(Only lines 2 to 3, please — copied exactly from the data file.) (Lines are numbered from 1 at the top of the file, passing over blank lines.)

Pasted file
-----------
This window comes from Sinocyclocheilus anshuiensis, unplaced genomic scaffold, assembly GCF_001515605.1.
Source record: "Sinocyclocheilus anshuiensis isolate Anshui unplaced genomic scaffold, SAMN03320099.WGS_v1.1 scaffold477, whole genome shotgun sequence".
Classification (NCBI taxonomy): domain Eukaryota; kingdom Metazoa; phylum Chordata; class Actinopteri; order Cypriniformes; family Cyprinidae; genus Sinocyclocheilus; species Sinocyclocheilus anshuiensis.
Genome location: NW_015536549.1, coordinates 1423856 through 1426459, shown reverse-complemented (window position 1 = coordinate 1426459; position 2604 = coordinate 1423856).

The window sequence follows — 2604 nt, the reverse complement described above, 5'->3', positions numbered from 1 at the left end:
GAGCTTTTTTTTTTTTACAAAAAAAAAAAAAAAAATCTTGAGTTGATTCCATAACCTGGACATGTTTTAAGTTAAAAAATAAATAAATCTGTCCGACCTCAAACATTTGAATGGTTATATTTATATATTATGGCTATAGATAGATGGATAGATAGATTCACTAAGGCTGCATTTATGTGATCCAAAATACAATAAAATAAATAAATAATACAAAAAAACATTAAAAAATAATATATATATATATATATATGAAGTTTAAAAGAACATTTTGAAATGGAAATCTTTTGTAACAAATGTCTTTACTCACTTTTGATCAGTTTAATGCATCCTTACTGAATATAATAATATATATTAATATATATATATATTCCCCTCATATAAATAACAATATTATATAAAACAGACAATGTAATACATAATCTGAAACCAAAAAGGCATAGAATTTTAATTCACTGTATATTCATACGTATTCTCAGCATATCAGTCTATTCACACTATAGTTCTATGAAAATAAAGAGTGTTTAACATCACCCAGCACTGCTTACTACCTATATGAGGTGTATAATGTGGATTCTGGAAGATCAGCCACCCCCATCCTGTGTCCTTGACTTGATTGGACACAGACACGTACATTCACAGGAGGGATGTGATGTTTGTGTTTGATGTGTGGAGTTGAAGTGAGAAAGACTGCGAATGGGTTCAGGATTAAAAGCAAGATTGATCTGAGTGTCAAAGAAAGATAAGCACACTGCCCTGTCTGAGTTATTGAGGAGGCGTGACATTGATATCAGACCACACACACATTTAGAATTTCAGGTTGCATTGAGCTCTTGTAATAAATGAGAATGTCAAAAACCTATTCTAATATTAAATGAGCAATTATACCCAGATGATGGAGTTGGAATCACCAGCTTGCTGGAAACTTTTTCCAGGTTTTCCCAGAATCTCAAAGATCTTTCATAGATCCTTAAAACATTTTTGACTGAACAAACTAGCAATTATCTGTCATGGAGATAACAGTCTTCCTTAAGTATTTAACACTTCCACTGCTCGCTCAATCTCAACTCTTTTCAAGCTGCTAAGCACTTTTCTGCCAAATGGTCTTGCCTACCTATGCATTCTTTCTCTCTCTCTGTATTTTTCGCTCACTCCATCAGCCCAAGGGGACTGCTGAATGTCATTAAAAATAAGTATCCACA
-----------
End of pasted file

Source record: "Sinocyclocheilus anshuiensis isolate Anshui unplaced genomic scaffold, SAMN03320099.WGS_v1.1 scaffold477, whole genome shotgun sequence".
Classification (NCBI taxonomy): domain Eukaryota; kingdom Metazoa; phylum Chordata; class Actinopteri; order Cypriniformes; family Cyprinidae; genus Sinocyclocheilus; species Sinocyclocheilus anshuiensis.